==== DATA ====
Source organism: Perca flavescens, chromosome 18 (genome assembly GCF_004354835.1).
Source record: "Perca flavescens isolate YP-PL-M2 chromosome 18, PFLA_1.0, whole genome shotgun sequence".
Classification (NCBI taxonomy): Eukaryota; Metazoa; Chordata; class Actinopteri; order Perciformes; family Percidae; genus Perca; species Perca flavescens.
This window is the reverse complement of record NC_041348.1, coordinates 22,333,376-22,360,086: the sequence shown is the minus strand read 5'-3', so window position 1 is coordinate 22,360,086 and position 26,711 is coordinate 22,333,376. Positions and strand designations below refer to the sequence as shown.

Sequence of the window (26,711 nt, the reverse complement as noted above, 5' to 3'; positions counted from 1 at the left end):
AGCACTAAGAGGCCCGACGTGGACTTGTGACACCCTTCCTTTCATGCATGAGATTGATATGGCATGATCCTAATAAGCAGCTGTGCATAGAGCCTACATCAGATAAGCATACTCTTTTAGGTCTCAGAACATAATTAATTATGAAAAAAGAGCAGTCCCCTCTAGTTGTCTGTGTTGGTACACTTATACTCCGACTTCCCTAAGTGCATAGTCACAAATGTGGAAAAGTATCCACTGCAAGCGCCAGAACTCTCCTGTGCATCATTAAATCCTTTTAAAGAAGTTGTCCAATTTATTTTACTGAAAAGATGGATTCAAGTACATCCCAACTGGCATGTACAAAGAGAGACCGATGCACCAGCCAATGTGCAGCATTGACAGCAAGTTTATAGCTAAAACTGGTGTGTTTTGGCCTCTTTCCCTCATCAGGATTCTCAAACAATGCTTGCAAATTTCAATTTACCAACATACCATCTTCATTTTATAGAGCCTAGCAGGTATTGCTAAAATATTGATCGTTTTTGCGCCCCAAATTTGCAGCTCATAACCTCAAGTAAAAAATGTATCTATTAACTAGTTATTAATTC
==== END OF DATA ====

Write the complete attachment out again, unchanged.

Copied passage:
Source organism: Perca flavescens, chromosome 18 (genome assembly GCF_004354835.1).
Source record: "Perca flavescens isolate YP-PL-M2 chromosome 18, PFLA_1.0, whole genome shotgun sequence".
Classification (NCBI taxonomy): Eukaryota; Metazoa; Chordata; class Actinopteri; order Perciformes; family Percidae; genus Perca; species Perca flavescens.
This window is the reverse complement of record NC_041348.1, coordinates 22,333,376-22,360,086: the sequence shown is the minus strand read 5'-3', so window position 1 is coordinate 22,360,086 and position 26,711 is coordinate 22,333,376. Positions and strand designations below refer to the sequence as shown.

Sequence of the window (26,711 nt, the reverse complement as noted above, 5' to 3'; positions counted from 1 at the left end):
AGCACTAAGAGGCCCGACGTGGACTTGTGACACCCTTCCTTTCATGCATGAGATTGATATGGCATGATCCTAATAAGCAGCTGTGCATAGAGCCTACATCAGATAAGCATACTCTTTTAGGTCTCAGAACATAATTAATTATGAAAAAAGAGCAGTCCCCTCTAGTTGTCTGTGTTGGTACACTTATACTCCGACTTCCCTAAGTGCATAGTCACAAATGTGGAAAAGTATCCACTGCAAGCGCCAGAACTCTCCTGTGCATCATTAAATCCTTTTAAAGAAGTTGTCCAATTTATTTTACTGAAAAGATGGATTCAAGTACATCCCAACTGGCATGTACAAAGAGAGACCGATGCACCAGCCAATGTGCAGCATTGACAGCAAGTTTATAGCTAAAACTGGTGTGTTTTGGCCTCTTTCCCTCATCAGGATTCTCAAACAATGCTTGCAAATTTCAATTTACCAACATACCATCTTCATTTTATAGAGCCTAGCAGGTATTGCTAAAATATTGATCGTTTTTGCGCCCCAAATTTGCAGCTCATAACCTCAAGTAAAAAATGTATCTATTAACTAGTTATTAATTC